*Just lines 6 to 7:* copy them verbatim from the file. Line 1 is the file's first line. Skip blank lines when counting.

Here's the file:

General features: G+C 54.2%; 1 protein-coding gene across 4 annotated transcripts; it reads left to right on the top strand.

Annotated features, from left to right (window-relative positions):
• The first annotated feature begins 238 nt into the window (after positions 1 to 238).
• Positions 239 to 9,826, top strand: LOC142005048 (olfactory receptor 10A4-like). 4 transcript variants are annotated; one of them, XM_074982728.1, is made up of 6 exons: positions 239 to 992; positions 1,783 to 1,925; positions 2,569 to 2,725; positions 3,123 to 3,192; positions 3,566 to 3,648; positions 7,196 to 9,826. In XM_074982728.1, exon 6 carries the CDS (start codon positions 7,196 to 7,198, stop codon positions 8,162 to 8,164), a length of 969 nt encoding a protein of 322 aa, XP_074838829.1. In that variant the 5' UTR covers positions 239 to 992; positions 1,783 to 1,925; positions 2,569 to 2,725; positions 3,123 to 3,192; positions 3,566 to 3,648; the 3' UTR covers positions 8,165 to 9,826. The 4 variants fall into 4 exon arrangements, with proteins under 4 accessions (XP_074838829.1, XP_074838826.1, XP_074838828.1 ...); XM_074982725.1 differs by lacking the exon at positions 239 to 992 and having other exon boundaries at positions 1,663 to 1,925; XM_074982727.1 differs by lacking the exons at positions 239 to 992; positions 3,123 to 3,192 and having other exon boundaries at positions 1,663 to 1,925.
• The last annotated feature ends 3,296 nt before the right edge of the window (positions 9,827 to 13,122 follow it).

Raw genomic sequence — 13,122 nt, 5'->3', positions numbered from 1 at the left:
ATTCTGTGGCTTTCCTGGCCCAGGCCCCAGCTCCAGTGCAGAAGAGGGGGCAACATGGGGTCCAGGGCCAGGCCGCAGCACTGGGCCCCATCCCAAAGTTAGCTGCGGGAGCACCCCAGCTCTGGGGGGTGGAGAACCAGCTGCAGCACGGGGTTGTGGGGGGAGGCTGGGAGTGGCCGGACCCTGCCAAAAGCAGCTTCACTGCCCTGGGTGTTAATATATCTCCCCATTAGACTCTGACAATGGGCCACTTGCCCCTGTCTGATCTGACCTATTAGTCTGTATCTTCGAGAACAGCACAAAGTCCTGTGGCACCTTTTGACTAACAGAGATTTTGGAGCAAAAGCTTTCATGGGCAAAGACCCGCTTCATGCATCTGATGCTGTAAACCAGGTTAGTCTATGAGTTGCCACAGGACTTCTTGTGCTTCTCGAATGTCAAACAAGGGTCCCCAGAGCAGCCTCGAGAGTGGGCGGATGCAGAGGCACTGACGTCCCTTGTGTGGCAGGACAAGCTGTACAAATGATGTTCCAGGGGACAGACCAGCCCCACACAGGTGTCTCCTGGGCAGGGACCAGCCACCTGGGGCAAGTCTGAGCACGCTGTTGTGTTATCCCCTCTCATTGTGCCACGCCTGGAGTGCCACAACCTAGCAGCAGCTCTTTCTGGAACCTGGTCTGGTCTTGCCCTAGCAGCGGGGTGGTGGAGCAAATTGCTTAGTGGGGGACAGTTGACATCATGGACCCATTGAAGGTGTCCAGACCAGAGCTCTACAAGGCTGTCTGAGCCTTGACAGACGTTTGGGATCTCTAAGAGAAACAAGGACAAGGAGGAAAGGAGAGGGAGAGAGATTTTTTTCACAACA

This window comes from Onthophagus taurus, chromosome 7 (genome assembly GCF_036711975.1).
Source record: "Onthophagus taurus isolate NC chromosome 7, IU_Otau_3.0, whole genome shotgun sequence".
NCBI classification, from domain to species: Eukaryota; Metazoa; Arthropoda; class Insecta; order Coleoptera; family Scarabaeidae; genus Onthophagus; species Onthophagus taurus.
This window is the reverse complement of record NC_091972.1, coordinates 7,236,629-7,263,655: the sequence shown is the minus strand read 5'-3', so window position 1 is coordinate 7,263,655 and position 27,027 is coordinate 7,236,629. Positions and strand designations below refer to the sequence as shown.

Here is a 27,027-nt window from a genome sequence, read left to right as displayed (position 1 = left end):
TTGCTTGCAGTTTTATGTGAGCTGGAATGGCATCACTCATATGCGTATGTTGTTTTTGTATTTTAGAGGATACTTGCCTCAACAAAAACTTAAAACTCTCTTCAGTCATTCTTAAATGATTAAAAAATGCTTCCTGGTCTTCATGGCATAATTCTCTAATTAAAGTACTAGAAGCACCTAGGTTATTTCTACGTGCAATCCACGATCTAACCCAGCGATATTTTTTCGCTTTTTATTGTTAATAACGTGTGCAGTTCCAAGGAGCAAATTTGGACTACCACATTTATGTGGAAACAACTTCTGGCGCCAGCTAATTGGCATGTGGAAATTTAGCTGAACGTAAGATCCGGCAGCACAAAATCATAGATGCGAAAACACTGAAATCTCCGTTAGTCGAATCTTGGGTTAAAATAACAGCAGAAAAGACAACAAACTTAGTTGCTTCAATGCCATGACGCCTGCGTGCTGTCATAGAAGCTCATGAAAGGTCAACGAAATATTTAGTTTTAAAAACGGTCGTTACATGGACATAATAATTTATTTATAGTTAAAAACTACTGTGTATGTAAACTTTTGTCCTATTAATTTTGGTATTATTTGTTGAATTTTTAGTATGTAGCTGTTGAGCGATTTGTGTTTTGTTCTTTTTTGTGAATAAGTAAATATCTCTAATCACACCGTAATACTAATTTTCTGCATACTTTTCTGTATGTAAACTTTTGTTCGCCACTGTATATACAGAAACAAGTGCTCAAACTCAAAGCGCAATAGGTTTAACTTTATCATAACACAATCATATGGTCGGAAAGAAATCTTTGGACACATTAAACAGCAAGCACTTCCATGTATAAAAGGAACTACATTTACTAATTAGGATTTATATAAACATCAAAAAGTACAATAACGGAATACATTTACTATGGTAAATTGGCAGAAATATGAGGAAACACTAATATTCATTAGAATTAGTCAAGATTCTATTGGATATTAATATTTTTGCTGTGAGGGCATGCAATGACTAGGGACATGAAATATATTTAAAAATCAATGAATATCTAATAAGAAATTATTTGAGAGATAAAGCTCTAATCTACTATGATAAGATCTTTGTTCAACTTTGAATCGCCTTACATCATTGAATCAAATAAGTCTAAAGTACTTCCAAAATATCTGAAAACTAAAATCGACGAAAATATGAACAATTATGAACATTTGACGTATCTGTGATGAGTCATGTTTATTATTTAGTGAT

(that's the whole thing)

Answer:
Raw genomic sequence — 13,122 nt, 5'->3', positions numbered from 1 at the left:
ATTCTGTGGCTTTCCTGGCCCAGGCCCCAGCTCCAGTGCAGAAGAGGGGGCAACATGGGGTCCAGGGCCAGGCCGCAGCACTGGGCCCCATCCCAAAGTTAGCTGCGGGAGCACCCCAGCTCTGGGGGGTGGAGAACCAGCTGCAGCACGGGGTTGTGGGGGGAGGCTGGGAGTGGCCGGACCCTGCCAAAAGCAGCTTCACTGCCCTGGGTGTTAATATATCTCCCCATTAGACTCTGACAATGGGCCACTTGCCCCTGTCTGATCTGACCTATTAGTCTGTATCTTCGAGAACAGCACAAAGTCCTGTGGCACCTTTTGACTAACAGAGATTTTGGAGCAAAAGCTTTCATGGGCAAAGACCCGCTTCATGCATCTGATGCTGTAAACCAGGTTAGTCTATGAGTTGCCACAGGACTTCTTGTGCTTCTCGAATGTCAAACAAGGGTCCCCAGAGCAGCCTCGAGAGTGGGCGGATGCAGAGGCACTGACGTCCCTTGTGTGGCAGGACAAGCTGTACAAATGATGTTCCAGGGGACAGACCAGCCCCACACAGGTGTCTCCTGGGCAGGGACCAGCCACCTGGGGCAAGTCTGAGCACGCTGTTGTGTTATCCCCTCTCATTGTGCCACGCCTGGAGTGCCACAACCTAGCAGCAGCTCTTTCTGGAACCTGGTCTGGTCTTGCCCTAGCAGCGGGGTGGTGGAGCAAATTGCTTAGTGGGGGACAGTTGACATCATGGACCCATTGAAGGTGTCCAGACCAGAGCTCTACAAGGCTGTCTGAGCCTTGACAGACGTTTGGGATCTCTAAGAGAAACAAGGACAAGGAGGAAAGGAGAGGGAGAGAGATTTTTTTCACAACA